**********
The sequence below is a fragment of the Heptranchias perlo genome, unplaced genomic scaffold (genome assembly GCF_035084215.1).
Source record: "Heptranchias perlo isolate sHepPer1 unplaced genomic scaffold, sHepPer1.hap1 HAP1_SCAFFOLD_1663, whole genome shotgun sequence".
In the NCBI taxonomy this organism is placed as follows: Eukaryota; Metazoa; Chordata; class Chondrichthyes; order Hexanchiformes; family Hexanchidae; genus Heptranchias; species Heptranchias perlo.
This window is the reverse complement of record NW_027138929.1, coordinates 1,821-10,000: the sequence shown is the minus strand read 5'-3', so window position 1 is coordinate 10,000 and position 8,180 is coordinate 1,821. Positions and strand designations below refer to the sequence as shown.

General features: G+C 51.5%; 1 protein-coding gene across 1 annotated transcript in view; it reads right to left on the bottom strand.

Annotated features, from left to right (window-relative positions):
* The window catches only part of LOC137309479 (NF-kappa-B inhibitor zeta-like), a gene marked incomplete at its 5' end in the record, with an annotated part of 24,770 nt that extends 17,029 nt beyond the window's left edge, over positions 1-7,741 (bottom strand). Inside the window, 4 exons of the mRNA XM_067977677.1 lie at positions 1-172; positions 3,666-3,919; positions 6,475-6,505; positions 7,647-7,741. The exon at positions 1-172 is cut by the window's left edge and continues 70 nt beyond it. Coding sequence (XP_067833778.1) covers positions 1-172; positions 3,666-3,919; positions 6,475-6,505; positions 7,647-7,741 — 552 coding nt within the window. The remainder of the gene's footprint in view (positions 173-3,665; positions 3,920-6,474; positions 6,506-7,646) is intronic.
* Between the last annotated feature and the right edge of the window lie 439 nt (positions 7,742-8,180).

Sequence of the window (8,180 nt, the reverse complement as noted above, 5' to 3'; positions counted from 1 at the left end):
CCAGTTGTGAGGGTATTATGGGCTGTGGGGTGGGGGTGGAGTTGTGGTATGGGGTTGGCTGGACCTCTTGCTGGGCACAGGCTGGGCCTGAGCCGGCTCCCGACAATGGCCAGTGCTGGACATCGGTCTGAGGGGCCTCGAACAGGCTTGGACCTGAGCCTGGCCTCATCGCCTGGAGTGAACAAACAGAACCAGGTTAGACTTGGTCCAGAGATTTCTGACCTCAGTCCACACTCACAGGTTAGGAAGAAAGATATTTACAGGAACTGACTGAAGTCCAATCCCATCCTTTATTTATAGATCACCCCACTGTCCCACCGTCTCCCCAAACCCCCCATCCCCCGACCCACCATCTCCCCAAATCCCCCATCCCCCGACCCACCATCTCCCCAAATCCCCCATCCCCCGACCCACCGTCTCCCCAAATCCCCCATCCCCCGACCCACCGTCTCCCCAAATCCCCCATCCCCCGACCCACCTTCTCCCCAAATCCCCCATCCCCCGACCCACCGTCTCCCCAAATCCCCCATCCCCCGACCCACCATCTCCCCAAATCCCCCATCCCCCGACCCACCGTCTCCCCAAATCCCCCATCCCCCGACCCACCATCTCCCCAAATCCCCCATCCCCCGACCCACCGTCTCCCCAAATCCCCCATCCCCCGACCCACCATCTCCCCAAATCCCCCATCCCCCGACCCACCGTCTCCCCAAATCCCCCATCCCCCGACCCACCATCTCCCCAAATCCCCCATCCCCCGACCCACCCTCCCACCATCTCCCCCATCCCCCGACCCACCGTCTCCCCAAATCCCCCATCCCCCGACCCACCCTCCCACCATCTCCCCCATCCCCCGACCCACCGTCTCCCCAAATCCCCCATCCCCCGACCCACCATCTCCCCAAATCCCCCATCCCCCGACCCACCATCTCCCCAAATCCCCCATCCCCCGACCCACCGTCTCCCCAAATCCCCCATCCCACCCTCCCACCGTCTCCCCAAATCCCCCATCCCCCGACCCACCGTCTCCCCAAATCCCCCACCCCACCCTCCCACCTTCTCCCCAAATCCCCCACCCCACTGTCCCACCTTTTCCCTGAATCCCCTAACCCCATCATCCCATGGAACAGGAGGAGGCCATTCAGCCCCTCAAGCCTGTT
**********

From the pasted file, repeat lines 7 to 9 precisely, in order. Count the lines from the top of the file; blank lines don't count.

* The window catches only part of LOC137309479 (NF-kappa-B inhibitor zeta-like), a gene marked incomplete at its 5' end in the record, with an annotated part of 24,770 nt that extends 17,029 nt beyond the window's left edge, over positions 1-7,741 (bottom strand). Inside the window, 4 exons of the mRNA XM_067977677.1 lie at positions 1-172; positions 3,666-3,919; positions 6,475-6,505; positions 7,647-7,741. The exon at positions 1-172 is cut by the window's left edge and continues 70 nt beyond it. Coding sequence (XP_067833778.1) covers positions 1-172; positions 3,666-3,919; positions 6,475-6,505; positions 7,647-7,741 — 552 coding nt within the window. The remainder of the gene's footprint in view (positions 173-3,665; positions 3,920-6,474; positions 6,506-7,646) is intronic.
* Between the last annotated feature and the right edge of the window lie 439 nt (positions 7,742-8,180).

Sequence of the window (8,180 nt, the reverse complement as noted above, 5' to 3'; positions counted from 1 at the left end):